Galapagos tortoises can go for a whole year without food or water. How do they do it?
Their bodies slowly start breaking down their body fat, which produces water as a byproduct, allowing them to survive. How crazy is that!
7. Scales and scoots!
The skirt-like edges (scoots) on the shell of the Galapagos tortoise will wear down as the tortoise gets older, and the scales on the fronts of their legs will do the same.
The young tortoises have scales on their legs to protect their face and neck when they suck themselves into their shells.
8. An adult Galapagos tortoise has no natural predator.
While baby tortoises have lots of threats (see fact #13), the adult Galapagos tortoise has almost nothing to worry about.
Which is good, because their protective scales and scoots wear down as they get older.
9. Weird feeding habits of the Galapagos tortoises.
Galapagos tortoises are herbivores and enjoy eating grass, fruit, leaves, flowers, cactus, and prickly pear – a fruit that grows on cactuses.
More reading: 11 Far Out Facts About the Blue-Footed Booby
10. Galapagos tortoises begin their lives in a pee-soaked sand hole.
The mother digs a hole in the sand and promptly proceeds to pee all over it. Thanks a lot MOM. This is done so that the sand won’t collapse on the eggs. She then buries her eggs 12 inches (30 cm) deep, and then covers them with sand.
Galapagos tortoises lay up to 16 eggs. Yikes! I’m glad I don’t have 16 siblings. The eggs are hard-shelled and about as big as tennis balls.
11. Warm sand = more females.
The temperature determines the gender of the hatchlings! If it’s warmer, more females will hatch.
Of course, the reverse is true: cooler sand temperature means more males. When I first heard about this, I couldn’t believe it.
12. Baby Galapagos tortoises have to dig their way out of the nest.
This process can take up to a month. To survive, they feed on their yolk sac (which can last up to seven months).
Imagine if we had to dig our way out of our… hang on, that’s just getting weird.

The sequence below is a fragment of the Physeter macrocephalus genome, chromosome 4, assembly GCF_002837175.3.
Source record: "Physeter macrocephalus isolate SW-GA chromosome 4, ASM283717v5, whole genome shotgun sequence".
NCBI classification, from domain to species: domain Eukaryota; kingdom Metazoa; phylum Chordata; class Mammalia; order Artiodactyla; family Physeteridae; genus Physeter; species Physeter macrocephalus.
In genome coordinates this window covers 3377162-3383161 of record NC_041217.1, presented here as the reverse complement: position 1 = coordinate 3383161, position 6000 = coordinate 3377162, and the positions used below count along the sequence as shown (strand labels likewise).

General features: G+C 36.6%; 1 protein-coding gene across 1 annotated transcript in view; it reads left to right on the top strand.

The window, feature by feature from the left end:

13. Galapagos tortoises are vulnerable
These beautiful animals have been classed as “likely to become endangered.” When Charles Darwin visited the islands in 1835 there were 15 different types of giant tortoises in the Galapagos.
Now, there are only 11 kinds, and some of these are on the brink of extinction.
Through out the 17th to the 19th centuries, they were hunted for food, with possibly 100,000 being killed. Now, introduced pigs, dogs, goats, cats, cattle, and rats threaten their eggs and eat their food.
Despite the positive effects of captive breeding at the Charles Darwin Research Station in the Galapagos, the help of some zoos, like the San Diego Zoo (which has the largest population of captive Galapagos giant tortoises), there are only about 15,000 Galapagos tortoises left in the wild.
Gentle Giants of the Galapagos
Well, those are my 13 Galapagos tortoise facts, I hope you liked them! Numbers 6, 11, and 12 were new and particularly interesting to me. Which was your favorite?
Do you have any Galapagos giant tortoise facts to add? Please share them in the comments!
Check out these 13 facts about Galapagos marine iguanas
Drew Haines is an animal enthusiast and travel writer. She loves to share her passion through her writing.
She graduated high school at sixteen and started her own business, Everywhere Wild Media. And she runs Everywhere Wild and JustBirding. She also guest blogs on Storyteller.Travel
She lived in Ecuador for 6 years and explored the Galapagos Islands. Currently based in N.S., Canada.